Coffee Log, Year 2, Day 214


Coffee:  Maxwell House Master Blend, Office Coffee

I was reading an article about how spiders learned to fly. It starts with a note about the boat Darwin rode on, and how he woke up one morning 60 miles off the coast of Argentina to see that all the sails and rigging were covered in spider string. Thousands of red spiders had boarded, new passengers. They must have come from the mainland.

The rest of the article got into how spiders use electric currents to propel them, how they sense currents in their fingers, but it was the first bit about Darwin that stuck with me.

I used to get dreams about spiders. I’d waked up covered in them. Or rather, I’d be waking up like that in my dream. Sometimes it was bad enough I’d turn the lights on for a bit before going back to sleep. Recently, though, those dreams have gone, and I generally like spiders, because they’re strange and foreign even though they’re everywhere, guests in the broom closet, owners of no house. An American dream.

Back to Darwin’s boat: picture it. Come on, try a little – these spiders were too small to bite. See the sun setting up as you cross the top deck, blue skies, green Argentina. There are a couple clouds but it’s breezeless. You’re rocking back and forth.

It’s gradual, at first, the way you notice. You stare too long at the main mast, the way you scrutinize your coworker when you’re not quite sure he’s cut his hair. Then there’s the sails; the netting; the pink barrels that got pink being blasted by the sea. Everything’s alive and moving, a subtle crimson, and when you move there’s a thickness to the air.

The spiders could have drifted into open oceans, electric seas, but they found Darwin’s boat. A home, unexpected, strange bedfellows, new looks to everything, starting over. Again, the American dream.

Currently Reading: Queen, Suzanne Crain Miller

Support Relief for Family Suffering at the Border  – RAICES DONATION CAMPAIGN

“But how can you walk away from something and still come back to it?”

“Easy,” said the cat. “Think of somebody walking around the world. You start out walking away from something and end up coming back to it.”

“Small world,” said Coraline.

“It’s big enough for her,” said the cat. “Spider’s webs only have to be large enough to catch flies.”

Neil Gaiman, Coraline

Coffee Log, Year 2, Day 159


Coffee: Maxwell House Master Blend, Office Coffee

I remember being on a boat. On the North Carolina coast there’s an aquarium, except it’s off-shore on an island and you have to take a ferry to go see it. This was twenty years ago. I was with my family, mom and dad.

What stuck with me most about the ferry were the seagulls. They lapped the water like a wedding procession, lining up in their best white gowns, waiting for bread. My mom had brought a stale loaf from our kitchen. We were a whole wheat family so the bread was dark brown and balled up well in your hands.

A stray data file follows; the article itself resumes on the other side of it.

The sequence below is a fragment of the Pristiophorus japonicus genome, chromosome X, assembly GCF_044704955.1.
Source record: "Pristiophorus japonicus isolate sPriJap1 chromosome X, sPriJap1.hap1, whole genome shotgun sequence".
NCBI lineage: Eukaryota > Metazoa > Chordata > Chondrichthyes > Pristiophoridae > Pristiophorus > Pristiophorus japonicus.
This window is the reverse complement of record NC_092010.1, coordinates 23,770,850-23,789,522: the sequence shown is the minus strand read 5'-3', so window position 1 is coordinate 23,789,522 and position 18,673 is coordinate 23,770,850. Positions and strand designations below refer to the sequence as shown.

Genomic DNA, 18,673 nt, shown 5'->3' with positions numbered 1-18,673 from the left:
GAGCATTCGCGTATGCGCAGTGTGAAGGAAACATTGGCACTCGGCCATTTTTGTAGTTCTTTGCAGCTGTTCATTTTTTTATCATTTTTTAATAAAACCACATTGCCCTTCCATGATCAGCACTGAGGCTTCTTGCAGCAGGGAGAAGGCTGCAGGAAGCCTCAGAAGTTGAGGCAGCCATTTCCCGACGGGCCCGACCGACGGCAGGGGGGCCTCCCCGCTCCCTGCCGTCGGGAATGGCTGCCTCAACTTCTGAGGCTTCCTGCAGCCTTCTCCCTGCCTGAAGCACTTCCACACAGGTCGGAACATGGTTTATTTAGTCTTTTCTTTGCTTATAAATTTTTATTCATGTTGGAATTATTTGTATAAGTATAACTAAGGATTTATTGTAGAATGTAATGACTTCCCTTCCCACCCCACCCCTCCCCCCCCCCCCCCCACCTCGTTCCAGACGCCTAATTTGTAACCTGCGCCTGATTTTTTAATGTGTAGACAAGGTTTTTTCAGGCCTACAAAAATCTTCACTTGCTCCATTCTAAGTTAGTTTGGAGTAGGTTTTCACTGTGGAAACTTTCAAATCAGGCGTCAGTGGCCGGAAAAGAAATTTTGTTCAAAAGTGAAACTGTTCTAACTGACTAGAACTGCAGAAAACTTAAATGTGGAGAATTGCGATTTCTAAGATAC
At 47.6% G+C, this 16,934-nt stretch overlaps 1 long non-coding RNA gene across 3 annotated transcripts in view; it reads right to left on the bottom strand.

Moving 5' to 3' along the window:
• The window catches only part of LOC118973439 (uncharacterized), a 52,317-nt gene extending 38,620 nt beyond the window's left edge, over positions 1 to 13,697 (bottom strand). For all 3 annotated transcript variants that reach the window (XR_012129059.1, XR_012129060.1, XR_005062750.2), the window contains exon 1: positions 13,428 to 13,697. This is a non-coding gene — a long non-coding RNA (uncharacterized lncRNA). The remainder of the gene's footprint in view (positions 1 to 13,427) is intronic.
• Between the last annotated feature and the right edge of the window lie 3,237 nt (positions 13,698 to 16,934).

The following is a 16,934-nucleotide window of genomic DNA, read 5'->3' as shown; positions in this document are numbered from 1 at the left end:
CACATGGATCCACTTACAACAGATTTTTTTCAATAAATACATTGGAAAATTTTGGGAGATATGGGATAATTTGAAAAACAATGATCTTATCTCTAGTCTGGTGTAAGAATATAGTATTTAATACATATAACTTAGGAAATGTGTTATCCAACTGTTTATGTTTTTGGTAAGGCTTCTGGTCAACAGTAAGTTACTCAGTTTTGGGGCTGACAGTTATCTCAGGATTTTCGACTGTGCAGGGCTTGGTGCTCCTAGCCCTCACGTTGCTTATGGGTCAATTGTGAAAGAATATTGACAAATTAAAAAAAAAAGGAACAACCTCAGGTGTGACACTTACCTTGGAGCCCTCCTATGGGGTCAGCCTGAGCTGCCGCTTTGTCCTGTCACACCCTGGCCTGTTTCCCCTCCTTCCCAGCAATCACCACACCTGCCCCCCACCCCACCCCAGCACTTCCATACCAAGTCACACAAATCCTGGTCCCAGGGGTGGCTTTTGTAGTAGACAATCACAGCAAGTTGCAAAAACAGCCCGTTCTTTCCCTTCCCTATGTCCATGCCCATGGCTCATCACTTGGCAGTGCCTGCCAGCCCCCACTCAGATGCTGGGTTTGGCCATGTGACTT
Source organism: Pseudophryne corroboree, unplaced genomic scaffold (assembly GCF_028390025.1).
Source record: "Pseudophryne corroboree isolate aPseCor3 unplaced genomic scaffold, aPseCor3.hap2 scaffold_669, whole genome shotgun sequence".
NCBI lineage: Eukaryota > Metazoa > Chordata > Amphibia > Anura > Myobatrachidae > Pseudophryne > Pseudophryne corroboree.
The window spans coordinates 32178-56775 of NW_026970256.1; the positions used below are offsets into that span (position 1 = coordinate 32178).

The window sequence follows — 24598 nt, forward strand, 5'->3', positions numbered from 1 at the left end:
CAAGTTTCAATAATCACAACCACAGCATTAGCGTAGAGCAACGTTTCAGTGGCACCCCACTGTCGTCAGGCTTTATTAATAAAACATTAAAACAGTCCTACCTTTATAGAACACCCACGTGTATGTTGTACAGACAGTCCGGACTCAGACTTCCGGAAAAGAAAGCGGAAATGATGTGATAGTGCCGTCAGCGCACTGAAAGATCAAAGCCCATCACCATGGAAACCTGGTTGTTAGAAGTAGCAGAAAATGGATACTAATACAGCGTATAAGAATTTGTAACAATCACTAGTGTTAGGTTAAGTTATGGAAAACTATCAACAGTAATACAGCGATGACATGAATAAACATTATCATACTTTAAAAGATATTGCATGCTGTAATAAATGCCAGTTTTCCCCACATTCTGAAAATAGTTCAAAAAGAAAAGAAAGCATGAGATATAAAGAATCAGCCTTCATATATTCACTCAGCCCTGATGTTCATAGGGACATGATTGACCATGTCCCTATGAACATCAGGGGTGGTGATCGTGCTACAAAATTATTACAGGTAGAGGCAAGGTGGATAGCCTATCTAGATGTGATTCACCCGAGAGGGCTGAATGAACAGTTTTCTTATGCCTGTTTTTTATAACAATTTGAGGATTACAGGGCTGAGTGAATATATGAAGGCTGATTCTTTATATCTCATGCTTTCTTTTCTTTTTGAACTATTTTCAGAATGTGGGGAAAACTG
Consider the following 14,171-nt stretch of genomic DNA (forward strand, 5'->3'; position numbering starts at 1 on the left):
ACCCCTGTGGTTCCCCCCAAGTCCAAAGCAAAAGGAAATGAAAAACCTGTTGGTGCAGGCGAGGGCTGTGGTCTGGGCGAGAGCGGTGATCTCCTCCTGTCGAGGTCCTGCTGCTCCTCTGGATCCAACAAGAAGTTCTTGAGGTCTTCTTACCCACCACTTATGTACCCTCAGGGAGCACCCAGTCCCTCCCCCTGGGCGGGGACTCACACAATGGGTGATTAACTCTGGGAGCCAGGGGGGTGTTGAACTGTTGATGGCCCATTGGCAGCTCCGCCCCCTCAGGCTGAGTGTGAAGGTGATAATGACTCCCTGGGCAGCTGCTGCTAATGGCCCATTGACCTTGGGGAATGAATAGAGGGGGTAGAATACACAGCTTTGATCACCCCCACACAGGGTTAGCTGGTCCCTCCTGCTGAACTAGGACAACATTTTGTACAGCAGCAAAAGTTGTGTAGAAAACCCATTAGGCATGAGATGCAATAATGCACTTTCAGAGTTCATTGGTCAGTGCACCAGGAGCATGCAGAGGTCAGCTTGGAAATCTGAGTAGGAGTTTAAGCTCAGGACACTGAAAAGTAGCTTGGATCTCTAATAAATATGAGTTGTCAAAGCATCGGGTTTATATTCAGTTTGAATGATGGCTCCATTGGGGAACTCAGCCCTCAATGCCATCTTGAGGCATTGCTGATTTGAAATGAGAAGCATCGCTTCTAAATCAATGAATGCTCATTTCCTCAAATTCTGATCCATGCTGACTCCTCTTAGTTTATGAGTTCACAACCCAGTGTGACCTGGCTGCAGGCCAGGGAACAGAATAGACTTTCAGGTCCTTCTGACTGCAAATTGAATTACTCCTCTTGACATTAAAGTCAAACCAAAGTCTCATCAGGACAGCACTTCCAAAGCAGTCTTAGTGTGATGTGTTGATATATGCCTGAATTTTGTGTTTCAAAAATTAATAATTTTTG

I tossed it. The seagulls latched on. They picked the best pieces, or fought for the rest. Blinding, a blizzard, white wet snow. By the time we got to the aquarium, there was no room in my head for other memories. The seagulls are what followed me, nothing else.

A few years ago, thousands of miles distant from the NC coast, I took a different ferry, much larger, and with a few friends, from the island of Miyajima back to mainland Japan, where we had a train to catch for our Hiroshima hotel. I was beat. We’d been walking since the morning and we’d climbed a mountain. We’d watched the sky go grey and threaten summer thunderstorms from the peak. But the thunderstorms never came.

On the ferry, I mostly thought about getting older. It’s the kind of thought you have when you’re leaving a place you’ll never see again. Halfway up the mountain, I’d gotten exhausted. I had to slow down. I was with three other Americans, they were all a few years younger, and they were happy to wait for me (we took up by a stream trailing down the mountain), but I felt bad about it anyway.

Eventually, I pushed on with them and reached the peak. At the top was a rock with no railing, a sheer fall into green forest. My companions climbed the rock and let their legs hang like Christmas mistletoes, but my arms were too heavy to lift myself and my head was full of vertigo, so I sat down in some dust by the old, grey stone. I looked up at the sky and it didn’t look any different now than it had at the foot of the mountain. Gradually, as clouds came, I took to sleep.

I couldn’t have been out for more than a second, but when I woke up I saw a single black crow on a gnarled, toothless tree. It had it’s head cocked and eye bobbing like it saw me, and when I’d rubbed the sweat off my forehead and gotten myself more conscious, the crow took off, careening toward the ocean, vanishing near the water where I’d soon embark a ferry, and leave Miyajima for good.

Grey-black skies at the end of something, or white seagulls at the beginning. Always getting ferried between the two.

Currently Reading: Queen, Suzanne Crain Miller

Support Relief for Family Suffering at the Border  – RAICES DONATION CAMPAIGN

I was and still am that same ship which carried me to the new shore, the same vessel containing all the memories and dreams of the child in the brick house with the toy tea set.

Luisa A. Igloria